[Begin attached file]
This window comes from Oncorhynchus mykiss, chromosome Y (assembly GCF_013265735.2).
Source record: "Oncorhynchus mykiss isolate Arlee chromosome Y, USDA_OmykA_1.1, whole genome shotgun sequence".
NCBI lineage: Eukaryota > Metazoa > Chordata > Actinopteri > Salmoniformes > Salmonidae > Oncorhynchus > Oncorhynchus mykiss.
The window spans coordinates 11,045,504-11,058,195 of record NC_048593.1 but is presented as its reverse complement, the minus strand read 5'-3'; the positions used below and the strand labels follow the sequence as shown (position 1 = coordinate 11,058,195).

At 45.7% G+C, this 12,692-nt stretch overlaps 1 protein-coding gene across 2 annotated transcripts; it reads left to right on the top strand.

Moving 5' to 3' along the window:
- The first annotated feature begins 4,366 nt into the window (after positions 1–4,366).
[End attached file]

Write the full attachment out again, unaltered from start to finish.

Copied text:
This window comes from Oncorhynchus mykiss, chromosome Y (assembly GCF_013265735.2).
Source record: "Oncorhynchus mykiss isolate Arlee chromosome Y, USDA_OmykA_1.1, whole genome shotgun sequence".
NCBI lineage: Eukaryota > Metazoa > Chordata > Actinopteri > Salmoniformes > Salmonidae > Oncorhynchus > Oncorhynchus mykiss.
The window spans coordinates 11,045,504-11,058,195 of record NC_048593.1 but is presented as its reverse complement, the minus strand read 5'-3'; the positions used below and the strand labels follow the sequence as shown (position 1 = coordinate 11,058,195).

At 45.7% G+C, this 12,692-nt stretch overlaps 1 protein-coding gene across 2 annotated transcripts; it reads left to right on the top strand.

Moving 5' to 3' along the window:
- The first annotated feature begins 4,366 nt into the window (after positions 1–4,366).